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Novartis prostate cancer drug extends survival in key test of radiopharmaceutical therapy

A radioactive particle, delivered precisely to prostate cancer cells in men whose disease had spread, helped slow tumor growth and extend survival, results from a late-stage study run by the medicine’s developer Novartis show.

Treatment with the so-called radioligand therapy, which was given alongside standard drugs, cut the risk of death by nearly 40% compared to those drugs alone. Participants who received Novartis’ therapy in the clinical trial also went a median of five months longer before their cancer progressed.

The study results were disclosed Thursday ahead of the American Society of Clinical Oncology’s annual meeting and will be presented online over the weekend.

Radioligand therapy builds on decades of experience with using radiation to destroy fast-dividing cancer cells, extending that approach into an era of targeted treatment. Radioactive isotopes are bound to a small molecule that’s designed to guide the resulting medicine to cells showing certain protein flags. In prostate cancer, the target protein is called PSMA and highly expressed on tumors in about 80% of patients.

Critically, PSMA is not typically expressed at high levels on healthy cells, allowing for more selective treatment of tumor cells.

“Radioligand therapy is sort of like targeted delivery of radioactive isotopes,” said Jeff Legos, global head of oncology development at Novartis. “We use a small molecule, or peptide, as a GPS to deliver this radioactive lutetium to the cancer cells,” he added, referring to the specific isotope contained in the drugmaker’s medicine, known by technical name 177Lu-PSMA-617.

Radioligand therapy is sometimes referred to as radiopharmaceutical therapy.

With results from the study positive, Novartis plans to ask regulators in the U.S. and Europe for clearance of the medicine.

“Use of this PSMA radioligand therapy, if it obtains regulatory approval, could indeed become an important treatment option for these patients with refractory disease,” said Lori Pierce, president of ASCO and a radiation oncologist, in a conference call ahead of this weekend’s meeting.

For its study, Novartis enrolled 831 men with metastatic, castration-resistant prostate cancer that was positive for PSMA. Participants were sick, having previously received hormone therapy as well as one to two chemotherapy regimens.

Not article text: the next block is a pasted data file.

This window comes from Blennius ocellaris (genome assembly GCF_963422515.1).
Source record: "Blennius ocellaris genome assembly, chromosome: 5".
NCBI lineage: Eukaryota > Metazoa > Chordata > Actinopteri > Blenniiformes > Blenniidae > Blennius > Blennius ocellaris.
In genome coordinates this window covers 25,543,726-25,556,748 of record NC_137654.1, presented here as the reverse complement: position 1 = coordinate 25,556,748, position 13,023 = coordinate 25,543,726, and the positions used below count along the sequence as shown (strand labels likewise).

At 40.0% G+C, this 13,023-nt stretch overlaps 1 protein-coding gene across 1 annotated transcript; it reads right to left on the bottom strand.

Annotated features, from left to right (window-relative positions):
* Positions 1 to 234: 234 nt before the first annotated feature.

About two-thirds of the trial participants received the radioligand therapy together with standard drugs chosen by their physician, while the other third were only given standard treatment.

The study met all of the primary and secondary goals set by Novartis. Median overall survival — considered the most definitive measure of a cancer drug’s benefit — was 15.3 months among those who received Novartis’ drug and 11.3 months among those who didn’t.

A comparison of median progression free survival, as measured by radiographs of patient tumors, also showed a benefit to the experimental treatment, with a 60% reduction in risk versus standard drugs.

Radioligand therapy was associated with much higher rates of side effects, however. Roughly 28% of participants on 177Lu-PSMA-617 experienced “treatment-emergent” adverse events classified as severe, compared to about 4% in the control group. Low blood cell counts, fatigue and dry mouth were the most common side effects reported in the study.

Novartis’ Legos explained those side effects were generally expected, as the healthy cells that do express PSMA are typically found in the bone marrow, salivary gland and kidney. (Rates of kidney-related side effects were slightly higher among patients who received the radioligand therapy.)

Along with being the treatment target, PSMA also functions as a biomarker by which patients were selected for the study.

Michael Morris, the study’s lead author, noted the enrollment criteria for Novartis’ trial were more inclusive than past clinical tests of radioligand therapies.

“Even with the looser criteria, you saw the survival advantage and the [progression-free survival] advantage,” Morris said in a press conference ahead of the meeting. “It is nice to see that with relatively lax criteria for allowability that [in] the general population the majority of those patients are eligible and would benefit from this treatment.”

About 70% of people screened for the study were enrolled, according to a study abstract.

Novartis has begun opening sites for two studies testing 177Lu-PSMA-617 in earlier lines of treatment, both before chemotherapy and in patients whose cancers are still responsive to hormone therapy. Dosing of the first patients in both studies is expected to begin “imminently,” according to Legos, and the trials could deliver results by 2023 or 2024.

Novartis acquired 177Lu-PSMA-617 through its 2018 buyout of Endocyte, one of a series of investments the Swiss drugmaker has made in radioligand therapies. That same year Novartis won U.S. approval for Lutathera, a radioligand drug it had bought through an earlier takeover of Advanced Accelerator Applications.

Other large pharmaceutical companies, including Bayer and AstraZeneca, are also pursuing research on drug candidates using radioisotopes, including for prostate cancer.

On Thursday, Bayer announced it would buy two small biotech companies that are developing a radioisotope-containing therapy targeted at PSMA.